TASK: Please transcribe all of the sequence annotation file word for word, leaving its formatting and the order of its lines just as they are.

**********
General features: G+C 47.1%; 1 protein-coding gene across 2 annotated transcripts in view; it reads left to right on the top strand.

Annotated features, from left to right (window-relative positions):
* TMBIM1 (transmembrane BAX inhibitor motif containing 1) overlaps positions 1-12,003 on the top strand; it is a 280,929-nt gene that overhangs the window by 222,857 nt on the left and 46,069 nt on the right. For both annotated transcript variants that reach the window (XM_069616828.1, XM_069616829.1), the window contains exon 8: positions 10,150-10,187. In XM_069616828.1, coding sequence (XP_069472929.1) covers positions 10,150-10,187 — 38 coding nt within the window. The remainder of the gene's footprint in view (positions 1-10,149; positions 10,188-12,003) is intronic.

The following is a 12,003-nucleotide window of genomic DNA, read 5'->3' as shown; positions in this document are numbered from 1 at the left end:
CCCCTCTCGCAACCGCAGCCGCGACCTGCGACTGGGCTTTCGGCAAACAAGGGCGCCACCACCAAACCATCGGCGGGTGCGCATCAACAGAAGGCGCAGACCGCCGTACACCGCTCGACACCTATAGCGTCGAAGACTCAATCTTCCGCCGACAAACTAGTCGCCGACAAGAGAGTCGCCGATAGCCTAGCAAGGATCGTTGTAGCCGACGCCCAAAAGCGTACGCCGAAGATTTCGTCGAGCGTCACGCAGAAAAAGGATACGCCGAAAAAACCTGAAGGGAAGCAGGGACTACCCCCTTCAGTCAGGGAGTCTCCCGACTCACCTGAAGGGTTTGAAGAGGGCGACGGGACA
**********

General features: G+C 47.1%; 1 protein-coding gene across 2 annotated transcripts in view; it reads left to right on the top strand.

Annotated features, from left to right (window-relative positions):
* TMBIM1 (transmembrane BAX inhibitor motif containing 1) overlaps positions 1-12,003 on the top strand; it is a 280,929-nt gene that overhangs the window by 222,857 nt on the left and 46,069 nt on the right. For both annotated transcript variants that reach the window (XM_069616828.1, XM_069616829.1), the window contains exon 8: positions 10,150-10,187. In XM_069616828.1, coding sequence (XP_069472929.1) covers positions 10,150-10,187 — 38 coding nt within the window. The remainder of the gene's footprint in view (positions 1-10,149; positions 10,188-12,003) is intronic.

The following is a 12,003-nucleotide window of genomic DNA, read 5'->3' as shown; positions in this document are numbered from 1 at the left end:
CCCCTCTCGCAACCGCAGCCGCGACCTGCGACTGGGCTTTCGGCAAACAAGGGCGCCACCACCAAACCATCGGCGGGTGCGCATCAACAGAAGGCGCAGACCGCCGTACACCGCTCGACACCTATAGCGTCGAAGACTCAATCTTCCGCCGACAAACTAGTCGCCGACAAGAGAGTCGCCGATAGCCTAGCAAGGATCGTTGTAGCCGACGCCCAAAAGCGTACGCCGAAGATTTCGTCGAGCGTCACGCAGAAAAAGGATACGCCGAAAAAACCTGAAGGGAAGCAGGGACTACCCCCTTCAGTCAGGGAGTCTCCCGACTCACCTGAAGGGTTTGAAGAGGGCGACGGGACA